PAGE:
Ancient Corinth Archaia Corinthos is an amazing place to visit during your staying in Athens. Ancient Corinth site is a great choice! Corinth once a great ancient Greek city-states has a history stretching for more than 8000 years. It played an important role not just for Greek history but also to the rest of the world, with Athens and Sparta. What makes Corinth so special?
The most important element to understand the importance of Ancient Corinth Archaia Corinthos is its strategic place at ancient times to this day! At the exact point that connects Peloponnese with Greece Mainland at the Ancient world and the Corinth Canal at the modern world! This means trade! Extensive archaeological research has shown that people reside in this area since Neolithic times. With artifacts dated as early as 6500 BCE, the settlement of Corinth gradually developed and grew into a dominant trade center of Greece since the early Bronze Age. The era of Kings in Ancient Corinth Archaia Corinthos resulted in a powerful state not only able to control its nearby territories but also rich enough to raise the interest of its enemies. The 8th century for Corinth brought the invasion of the Bacchiadae, a Doric-clan that put an end to the succession of Kings and established an aristocratic regiment with them as the rulers of Corinth. A new phase of construction and prosperity begun and the population of the city-state rose up to 5000 individuals, quite a substantial number for this time-period.
The Isthmian Games were one of the four Panhellenic Games that existed in antiquity. Just like the Olympic Games, athletes from all over Greece and the Greek region rushed to participate in the Games honoring the patron god, Poseidon. According to the legend, the founder of the Games was Sisyphus himself and an Isthmian Truce (just like the Olympian one) was declared before the start of the festival to ensure the safe passage of the athletes to Corinth. The prize for these games were wreaths of celery and later on made out of pine.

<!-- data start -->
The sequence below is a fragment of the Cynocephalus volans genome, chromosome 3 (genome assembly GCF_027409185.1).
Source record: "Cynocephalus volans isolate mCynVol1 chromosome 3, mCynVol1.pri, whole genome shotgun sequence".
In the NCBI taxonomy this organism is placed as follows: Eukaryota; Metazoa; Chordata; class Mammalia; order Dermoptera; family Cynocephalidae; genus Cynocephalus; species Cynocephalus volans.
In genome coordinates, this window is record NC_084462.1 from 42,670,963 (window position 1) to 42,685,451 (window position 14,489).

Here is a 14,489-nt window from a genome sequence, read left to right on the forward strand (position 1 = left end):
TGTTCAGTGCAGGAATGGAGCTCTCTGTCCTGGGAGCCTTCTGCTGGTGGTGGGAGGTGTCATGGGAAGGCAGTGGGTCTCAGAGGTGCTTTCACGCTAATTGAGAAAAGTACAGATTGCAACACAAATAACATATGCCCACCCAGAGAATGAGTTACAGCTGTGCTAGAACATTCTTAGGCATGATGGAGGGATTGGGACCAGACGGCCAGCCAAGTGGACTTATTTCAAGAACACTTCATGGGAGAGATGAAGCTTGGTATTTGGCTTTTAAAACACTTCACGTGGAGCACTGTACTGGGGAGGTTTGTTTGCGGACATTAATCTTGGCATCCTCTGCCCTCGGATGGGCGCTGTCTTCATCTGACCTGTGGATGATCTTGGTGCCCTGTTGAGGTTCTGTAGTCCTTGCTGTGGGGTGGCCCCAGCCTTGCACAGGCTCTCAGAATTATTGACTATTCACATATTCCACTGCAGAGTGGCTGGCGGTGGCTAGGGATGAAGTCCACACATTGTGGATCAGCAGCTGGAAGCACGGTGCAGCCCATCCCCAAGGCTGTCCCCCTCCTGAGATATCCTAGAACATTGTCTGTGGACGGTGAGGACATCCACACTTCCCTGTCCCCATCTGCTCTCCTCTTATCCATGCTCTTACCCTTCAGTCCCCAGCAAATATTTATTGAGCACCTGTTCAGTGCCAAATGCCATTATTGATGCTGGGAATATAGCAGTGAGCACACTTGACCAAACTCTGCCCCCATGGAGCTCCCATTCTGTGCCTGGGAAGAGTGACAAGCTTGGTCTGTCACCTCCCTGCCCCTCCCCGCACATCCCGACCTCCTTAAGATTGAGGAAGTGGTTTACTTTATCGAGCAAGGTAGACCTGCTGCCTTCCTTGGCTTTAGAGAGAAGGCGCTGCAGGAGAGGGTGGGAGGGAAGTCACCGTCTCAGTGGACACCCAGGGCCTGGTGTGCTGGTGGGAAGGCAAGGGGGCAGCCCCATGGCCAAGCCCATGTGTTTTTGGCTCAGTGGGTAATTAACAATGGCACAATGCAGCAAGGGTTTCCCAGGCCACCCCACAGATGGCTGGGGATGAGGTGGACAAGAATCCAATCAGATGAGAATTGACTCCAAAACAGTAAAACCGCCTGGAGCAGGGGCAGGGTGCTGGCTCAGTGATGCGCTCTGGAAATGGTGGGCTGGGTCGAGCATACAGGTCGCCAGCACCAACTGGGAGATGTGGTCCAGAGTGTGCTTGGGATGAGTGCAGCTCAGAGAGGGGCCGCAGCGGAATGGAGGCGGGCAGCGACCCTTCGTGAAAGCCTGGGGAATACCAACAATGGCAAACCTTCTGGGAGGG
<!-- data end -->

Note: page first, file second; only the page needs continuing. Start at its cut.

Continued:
Only during the 2nd century BCE, Romans were allowed to take part in the festival and eventually the games stopped after the decision of Theodosius I in the 4th century AD. The ancient stadium of Isthmia is still preserved right next to the temple of Poseidon.
After the destruction of Carthage in 146 BCE, the Romans proclaimed to the rest of the world their hegemony and unquestionable rule. In Greece, the Achaean League reacted to the provocations of the Romans and later that year a decisive battle between those two parties happened outside of the city of Corinth. Despite the minor victories of the Greeks, the commander Lucius Mummius vanquished the Greek army and continued by destroying to the ground the city of Corinth. Not only that, but he captured all the male population of the city and executed them on site while women and young children were sold as slaves. This dramatic event shook the reality of the Greeks that observed everything in horror. The destroyed city was left in ruins for almost a century when Julius Caesar, re-founded the city under the name Colonia Laus Iulia Corinthiensis (colony of Corinth in honor of Julius) in 44 BC before his assassination. After some years, Corinth recovered, reintroducing itself as one of the most dynamic harbors of the Mediterranean with a huge population of Greeks, Romans, and Jews.